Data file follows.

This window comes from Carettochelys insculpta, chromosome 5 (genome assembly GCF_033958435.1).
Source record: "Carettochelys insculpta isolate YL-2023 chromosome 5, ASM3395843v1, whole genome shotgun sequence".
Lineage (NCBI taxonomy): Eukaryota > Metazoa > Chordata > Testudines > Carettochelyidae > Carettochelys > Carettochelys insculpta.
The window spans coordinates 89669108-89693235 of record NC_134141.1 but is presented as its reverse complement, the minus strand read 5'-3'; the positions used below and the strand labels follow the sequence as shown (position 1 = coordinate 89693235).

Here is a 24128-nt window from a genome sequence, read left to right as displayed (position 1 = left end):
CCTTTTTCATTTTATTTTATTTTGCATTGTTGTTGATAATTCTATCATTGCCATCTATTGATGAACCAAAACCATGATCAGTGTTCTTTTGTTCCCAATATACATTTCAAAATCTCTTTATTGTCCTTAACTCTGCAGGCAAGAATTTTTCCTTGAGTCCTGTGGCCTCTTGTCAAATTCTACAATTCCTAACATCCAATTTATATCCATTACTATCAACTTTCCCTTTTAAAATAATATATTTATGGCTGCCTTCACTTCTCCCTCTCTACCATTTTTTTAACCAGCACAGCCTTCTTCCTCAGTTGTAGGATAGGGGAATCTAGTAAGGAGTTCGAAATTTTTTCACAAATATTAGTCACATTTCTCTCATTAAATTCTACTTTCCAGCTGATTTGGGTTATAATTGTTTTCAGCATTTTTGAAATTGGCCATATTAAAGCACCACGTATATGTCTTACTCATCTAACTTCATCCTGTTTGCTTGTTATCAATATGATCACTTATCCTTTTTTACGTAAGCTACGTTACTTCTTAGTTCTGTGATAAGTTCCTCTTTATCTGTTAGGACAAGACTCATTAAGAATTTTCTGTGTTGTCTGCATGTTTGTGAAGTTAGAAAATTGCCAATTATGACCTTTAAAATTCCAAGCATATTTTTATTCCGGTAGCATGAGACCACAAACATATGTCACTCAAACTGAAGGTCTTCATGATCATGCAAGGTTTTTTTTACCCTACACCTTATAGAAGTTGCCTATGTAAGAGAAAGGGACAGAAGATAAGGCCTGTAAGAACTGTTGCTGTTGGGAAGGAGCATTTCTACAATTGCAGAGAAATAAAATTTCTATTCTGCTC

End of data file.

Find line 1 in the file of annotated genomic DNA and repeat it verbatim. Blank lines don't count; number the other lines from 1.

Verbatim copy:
This window comes from Carettochelys insculpta, chromosome 5 (genome assembly GCF_033958435.1).